Residents are required to complete two scholarly projects over the course of the residency, one being a mandatory Community Medicine project. Beginning in the R-1 year during their Community Medicine rotation residents will begin working on a community health related project with Dr. Gary Goldbaum, Health Officer and Director of the Snohomish County Health District. The topic of the second scholarly project is up to the resident, but typically this would be a Quality Improvement project. For example, we will use the Family Practice Inquiries Network (FPIN), where residents can create Help Desk answers. These projects improve patient care by translating research into practice. Also, there are many hospital quality improvement projects that residents can choose to become involved with. An example is the Community Clinical Care Pathways, where hospital and community providers and staff have collaboratively developed standardized clinical pathways for e.g., anemia/blood transfusions, antibiotic guidelines and anticoagulation guidelines.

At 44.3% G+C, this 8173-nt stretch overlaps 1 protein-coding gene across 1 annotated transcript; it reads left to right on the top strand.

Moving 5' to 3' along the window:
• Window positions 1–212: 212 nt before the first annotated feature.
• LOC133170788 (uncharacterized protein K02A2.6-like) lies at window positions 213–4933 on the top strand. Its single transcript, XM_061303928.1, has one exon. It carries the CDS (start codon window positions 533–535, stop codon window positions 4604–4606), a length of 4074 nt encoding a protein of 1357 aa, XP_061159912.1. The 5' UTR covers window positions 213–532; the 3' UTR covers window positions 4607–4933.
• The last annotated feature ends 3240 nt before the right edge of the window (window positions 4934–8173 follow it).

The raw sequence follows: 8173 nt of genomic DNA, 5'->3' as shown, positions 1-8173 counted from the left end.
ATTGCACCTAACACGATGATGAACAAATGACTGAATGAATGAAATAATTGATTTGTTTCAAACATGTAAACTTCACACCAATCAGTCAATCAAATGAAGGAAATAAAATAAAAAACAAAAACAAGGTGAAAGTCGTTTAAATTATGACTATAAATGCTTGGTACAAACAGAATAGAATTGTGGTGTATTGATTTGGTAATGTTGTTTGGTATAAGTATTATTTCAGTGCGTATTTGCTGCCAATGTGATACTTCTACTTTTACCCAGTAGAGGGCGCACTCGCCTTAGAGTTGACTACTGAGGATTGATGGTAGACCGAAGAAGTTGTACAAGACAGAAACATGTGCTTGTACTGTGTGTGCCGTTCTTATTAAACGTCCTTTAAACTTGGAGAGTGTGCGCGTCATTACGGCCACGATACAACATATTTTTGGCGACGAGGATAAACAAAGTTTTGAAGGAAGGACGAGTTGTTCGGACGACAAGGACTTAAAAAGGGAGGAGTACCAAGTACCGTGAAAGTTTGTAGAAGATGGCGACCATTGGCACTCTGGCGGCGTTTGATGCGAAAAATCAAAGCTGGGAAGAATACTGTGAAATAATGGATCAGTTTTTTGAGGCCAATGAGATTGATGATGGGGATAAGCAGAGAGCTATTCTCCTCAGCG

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Every resident will have a faculty member assigned to them to assist and guide them through their scholarly activities. Additionally, we provide all residents with the necessary support resources for scholarly activity. As a member of the University of Washington WWAMI Family Medicine Residency Network we have strong scholarly activity support resources. We will also assist residents with finding opportunities to publish and present their findings. Program Director Dr. Greg Sanders has a significant research background, having worked at the National Institutes of Health for two years, as well as spending a year working with Dr. Harold Varmus, a Nobel prize winner in medicine. He is strongly committed to help residents develop scholarly projects of their own.